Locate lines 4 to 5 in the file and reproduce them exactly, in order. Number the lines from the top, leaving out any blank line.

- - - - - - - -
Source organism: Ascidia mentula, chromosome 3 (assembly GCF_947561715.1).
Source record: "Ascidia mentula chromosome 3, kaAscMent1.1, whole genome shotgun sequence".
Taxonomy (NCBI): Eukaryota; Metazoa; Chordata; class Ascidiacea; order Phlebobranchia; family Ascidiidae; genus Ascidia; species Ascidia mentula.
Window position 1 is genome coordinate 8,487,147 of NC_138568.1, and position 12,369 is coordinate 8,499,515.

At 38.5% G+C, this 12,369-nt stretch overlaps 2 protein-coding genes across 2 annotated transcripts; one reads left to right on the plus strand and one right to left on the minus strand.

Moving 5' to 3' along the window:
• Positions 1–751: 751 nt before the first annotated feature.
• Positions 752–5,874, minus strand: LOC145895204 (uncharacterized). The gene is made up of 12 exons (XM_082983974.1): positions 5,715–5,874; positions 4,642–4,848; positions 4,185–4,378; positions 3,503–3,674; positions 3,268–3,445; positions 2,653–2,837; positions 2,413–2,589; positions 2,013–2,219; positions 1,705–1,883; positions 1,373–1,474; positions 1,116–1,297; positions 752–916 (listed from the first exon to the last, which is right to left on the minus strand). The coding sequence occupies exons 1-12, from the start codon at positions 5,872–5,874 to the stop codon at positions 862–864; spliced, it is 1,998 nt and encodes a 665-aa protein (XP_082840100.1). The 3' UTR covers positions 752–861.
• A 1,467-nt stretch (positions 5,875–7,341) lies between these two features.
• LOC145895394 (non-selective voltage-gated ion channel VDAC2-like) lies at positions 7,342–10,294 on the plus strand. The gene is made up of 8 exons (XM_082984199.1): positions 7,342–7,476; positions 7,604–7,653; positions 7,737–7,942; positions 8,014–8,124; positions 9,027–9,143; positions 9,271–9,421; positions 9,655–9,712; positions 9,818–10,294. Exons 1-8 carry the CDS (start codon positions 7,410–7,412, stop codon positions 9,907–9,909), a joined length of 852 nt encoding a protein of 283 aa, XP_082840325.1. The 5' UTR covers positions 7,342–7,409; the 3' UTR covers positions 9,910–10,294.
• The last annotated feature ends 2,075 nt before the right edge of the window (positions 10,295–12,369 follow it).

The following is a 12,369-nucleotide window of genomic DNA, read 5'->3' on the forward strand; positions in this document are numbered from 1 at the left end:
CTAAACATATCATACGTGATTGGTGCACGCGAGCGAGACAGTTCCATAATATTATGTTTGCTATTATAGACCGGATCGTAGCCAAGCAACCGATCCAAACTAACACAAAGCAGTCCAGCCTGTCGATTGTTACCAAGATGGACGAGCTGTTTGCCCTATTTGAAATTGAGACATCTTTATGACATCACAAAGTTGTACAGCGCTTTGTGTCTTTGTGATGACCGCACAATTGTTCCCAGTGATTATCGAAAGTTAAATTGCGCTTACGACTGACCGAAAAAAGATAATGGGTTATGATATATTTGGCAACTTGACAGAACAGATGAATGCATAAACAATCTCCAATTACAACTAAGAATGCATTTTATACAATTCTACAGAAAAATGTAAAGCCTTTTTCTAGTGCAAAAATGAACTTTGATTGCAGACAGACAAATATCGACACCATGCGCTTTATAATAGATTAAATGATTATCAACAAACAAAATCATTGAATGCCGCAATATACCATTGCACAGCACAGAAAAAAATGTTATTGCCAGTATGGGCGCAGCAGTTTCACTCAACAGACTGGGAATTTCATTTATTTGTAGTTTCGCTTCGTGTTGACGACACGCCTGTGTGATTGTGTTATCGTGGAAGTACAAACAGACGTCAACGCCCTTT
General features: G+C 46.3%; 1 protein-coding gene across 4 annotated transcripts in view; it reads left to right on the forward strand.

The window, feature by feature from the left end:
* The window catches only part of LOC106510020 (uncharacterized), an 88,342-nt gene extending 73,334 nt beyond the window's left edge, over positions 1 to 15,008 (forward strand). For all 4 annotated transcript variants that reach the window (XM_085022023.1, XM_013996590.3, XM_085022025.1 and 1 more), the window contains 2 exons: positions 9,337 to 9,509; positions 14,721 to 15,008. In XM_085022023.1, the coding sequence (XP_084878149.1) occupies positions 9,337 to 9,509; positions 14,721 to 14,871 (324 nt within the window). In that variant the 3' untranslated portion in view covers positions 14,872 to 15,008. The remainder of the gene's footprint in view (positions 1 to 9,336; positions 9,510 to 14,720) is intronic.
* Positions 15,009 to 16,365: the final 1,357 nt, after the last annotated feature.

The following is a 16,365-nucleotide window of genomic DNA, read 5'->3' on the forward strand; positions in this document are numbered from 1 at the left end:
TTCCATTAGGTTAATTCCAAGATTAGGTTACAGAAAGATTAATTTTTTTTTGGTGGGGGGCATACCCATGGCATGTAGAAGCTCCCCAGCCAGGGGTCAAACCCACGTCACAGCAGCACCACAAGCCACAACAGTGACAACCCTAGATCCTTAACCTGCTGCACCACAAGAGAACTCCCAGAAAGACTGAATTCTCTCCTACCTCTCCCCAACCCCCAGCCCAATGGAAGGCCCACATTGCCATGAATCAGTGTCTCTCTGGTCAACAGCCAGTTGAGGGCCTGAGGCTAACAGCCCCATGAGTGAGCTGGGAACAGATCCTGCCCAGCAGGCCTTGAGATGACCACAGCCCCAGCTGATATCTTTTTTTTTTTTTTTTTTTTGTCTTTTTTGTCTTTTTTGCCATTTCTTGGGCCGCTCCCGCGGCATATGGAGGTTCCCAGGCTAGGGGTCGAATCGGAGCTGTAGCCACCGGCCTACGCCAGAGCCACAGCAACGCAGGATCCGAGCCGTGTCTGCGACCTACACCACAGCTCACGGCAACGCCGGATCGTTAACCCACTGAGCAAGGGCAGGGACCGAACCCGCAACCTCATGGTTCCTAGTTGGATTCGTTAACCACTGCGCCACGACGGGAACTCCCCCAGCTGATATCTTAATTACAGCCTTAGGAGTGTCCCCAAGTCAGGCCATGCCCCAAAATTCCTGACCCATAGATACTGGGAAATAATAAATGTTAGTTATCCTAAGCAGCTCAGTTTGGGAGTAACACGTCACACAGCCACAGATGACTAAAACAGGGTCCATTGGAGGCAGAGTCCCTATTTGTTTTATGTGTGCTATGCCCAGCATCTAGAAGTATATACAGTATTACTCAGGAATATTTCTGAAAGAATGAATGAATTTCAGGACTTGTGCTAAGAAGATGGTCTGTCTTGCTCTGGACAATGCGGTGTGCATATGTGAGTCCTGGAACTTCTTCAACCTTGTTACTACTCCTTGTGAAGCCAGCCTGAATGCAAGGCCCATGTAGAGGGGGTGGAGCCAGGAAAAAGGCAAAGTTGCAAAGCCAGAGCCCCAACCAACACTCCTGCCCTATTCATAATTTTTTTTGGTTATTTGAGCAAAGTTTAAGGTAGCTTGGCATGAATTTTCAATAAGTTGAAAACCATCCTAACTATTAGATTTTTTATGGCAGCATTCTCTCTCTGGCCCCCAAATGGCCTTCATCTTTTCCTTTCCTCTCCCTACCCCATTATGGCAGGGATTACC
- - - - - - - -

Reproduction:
Window position 1 is genome coordinate 8,487,147 of NC_138568.1, and position 12,369 is coordinate 8,499,515.

At 38.5% G+C, this 12,369-nt stretch overlaps 2 protein-coding genes across 2 annotated transcripts; one reads left to right on the plus strand and one right to left on the minus strand.